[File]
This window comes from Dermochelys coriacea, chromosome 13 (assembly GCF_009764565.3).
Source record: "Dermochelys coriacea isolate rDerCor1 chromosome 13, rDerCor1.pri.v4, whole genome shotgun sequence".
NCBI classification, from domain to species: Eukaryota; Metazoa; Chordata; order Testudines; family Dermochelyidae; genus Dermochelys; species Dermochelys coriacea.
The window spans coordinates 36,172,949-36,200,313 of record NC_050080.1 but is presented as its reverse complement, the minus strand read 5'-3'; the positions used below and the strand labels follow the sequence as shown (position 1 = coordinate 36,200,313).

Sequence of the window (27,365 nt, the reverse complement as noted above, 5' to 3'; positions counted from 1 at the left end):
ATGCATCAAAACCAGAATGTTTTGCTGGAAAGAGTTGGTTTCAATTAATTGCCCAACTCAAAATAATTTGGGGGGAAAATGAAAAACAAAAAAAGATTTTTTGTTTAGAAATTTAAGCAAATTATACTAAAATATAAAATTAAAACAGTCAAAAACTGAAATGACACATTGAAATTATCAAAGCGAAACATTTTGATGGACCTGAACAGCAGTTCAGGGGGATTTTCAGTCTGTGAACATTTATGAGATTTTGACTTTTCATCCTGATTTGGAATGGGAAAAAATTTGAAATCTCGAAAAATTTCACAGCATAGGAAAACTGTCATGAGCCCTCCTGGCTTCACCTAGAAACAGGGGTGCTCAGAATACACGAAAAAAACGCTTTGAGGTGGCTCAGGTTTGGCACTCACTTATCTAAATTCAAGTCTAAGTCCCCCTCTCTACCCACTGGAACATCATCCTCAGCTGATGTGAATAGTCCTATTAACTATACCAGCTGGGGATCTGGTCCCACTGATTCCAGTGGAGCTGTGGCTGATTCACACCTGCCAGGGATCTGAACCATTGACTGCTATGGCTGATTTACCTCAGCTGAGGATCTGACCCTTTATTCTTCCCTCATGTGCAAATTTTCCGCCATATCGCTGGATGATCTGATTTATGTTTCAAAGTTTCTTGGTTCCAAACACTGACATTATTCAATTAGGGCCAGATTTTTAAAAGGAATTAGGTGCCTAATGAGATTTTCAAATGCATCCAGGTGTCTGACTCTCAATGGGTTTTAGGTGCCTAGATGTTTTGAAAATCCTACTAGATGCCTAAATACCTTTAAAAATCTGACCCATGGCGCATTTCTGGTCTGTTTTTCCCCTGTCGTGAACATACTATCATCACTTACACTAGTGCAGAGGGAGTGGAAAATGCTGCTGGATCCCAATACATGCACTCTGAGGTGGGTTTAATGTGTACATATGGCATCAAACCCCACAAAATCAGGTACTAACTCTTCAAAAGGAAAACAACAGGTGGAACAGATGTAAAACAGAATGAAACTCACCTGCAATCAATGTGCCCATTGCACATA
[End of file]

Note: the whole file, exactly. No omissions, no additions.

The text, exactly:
This window comes from Dermochelys coriacea, chromosome 13 (assembly GCF_009764565.3).
Source record: "Dermochelys coriacea isolate rDerCor1 chromosome 13, rDerCor1.pri.v4, whole genome shotgun sequence".
NCBI classification, from domain to species: Eukaryota; Metazoa; Chordata; order Testudines; family Dermochelyidae; genus Dermochelys; species Dermochelys coriacea.
The window spans coordinates 36,172,949-36,200,313 of record NC_050080.1 but is presented as its reverse complement, the minus strand read 5'-3'; the positions used below and the strand labels follow the sequence as shown (position 1 = coordinate 36,200,313).

Sequence of the window (27,365 nt, the reverse complement as noted above, 5' to 3'; positions counted from 1 at the left end):
ATGCATCAAAACCAGAATGTTTTGCTGGAAAGAGTTGGTTTCAATTAATTGCCCAACTCAAAATAATTTGGGGGGAAAATGAAAAACAAAAAAAGATTTTTTGTTTAGAAATTTAAGCAAATTATACTAAAATATAAAATTAAAACAGTCAAAAACTGAAATGACACATTGAAATTATCAAAGCGAAACATTTTGATGGACCTGAACAGCAGTTCAGGGGGATTTTCAGTCTGTGAACATTTATGAGATTTTGACTTTTCATCCTGATTTGGAATGGGAAAAAATTTGAAATCTCGAAAAATTTCACAGCATAGGAAAACTGTCATGAGCCCTCCTGGCTTCACCTAGAAACAGGGGTGCTCAGAATACACGAAAAAAACGCTTTGAGGTGGCTCAGGTTTGGCACTCACTTATCTAAATTCAAGTCTAAGTCCCCCTCTCTACCCACTGGAACATCATCCTCAGCTGATGTGAATAGTCCTATTAACTATACCAGCTGGGGATCTGGTCCCACTGATTCCAGTGGAGCTGTGGCTGATTCACACCTGCCAGGGATCTGAACCATTGACTGCTATGGCTGATTTACCTCAGCTGAGGATCTGACCCTTTATTCTTCCCTCATGTGCAAATTTTCCGCCATATCGCTGGATGATCTGATTTATGTTTCAAAGTTTCTTGGTTCCAAACACTGACATTATTCAATTAGGGCCAGATTTTTAAAAGGAATTAGGTGCCTAATGAGATTTTCAAATGCATCCAGGTGTCTGACTCTCAATGGGTTTTAGGTGCCTAGATGTTTTGAAAATCCTACTAGATGCCTAAATACCTTTAAAAATCTGACCCATGGCGCATTTCTGGTCTGTTTTTCCCCTGTCGTGAACATACTATCATCACTTACACTAGTGCAGAGGGAGTGGAAAATGCTGCTGGATCCCAATACATGCACTCTGAGGTGGGTTTAATGTGTACATATGGCATCAAACCCCACAAAATCAGGTACTAACTCTTCAAAAGGAAAACAACAGGTGGAACAGATGTAAAACAGAATGAAACTCACCTGCAATCAATGTGCCCATTGCACATA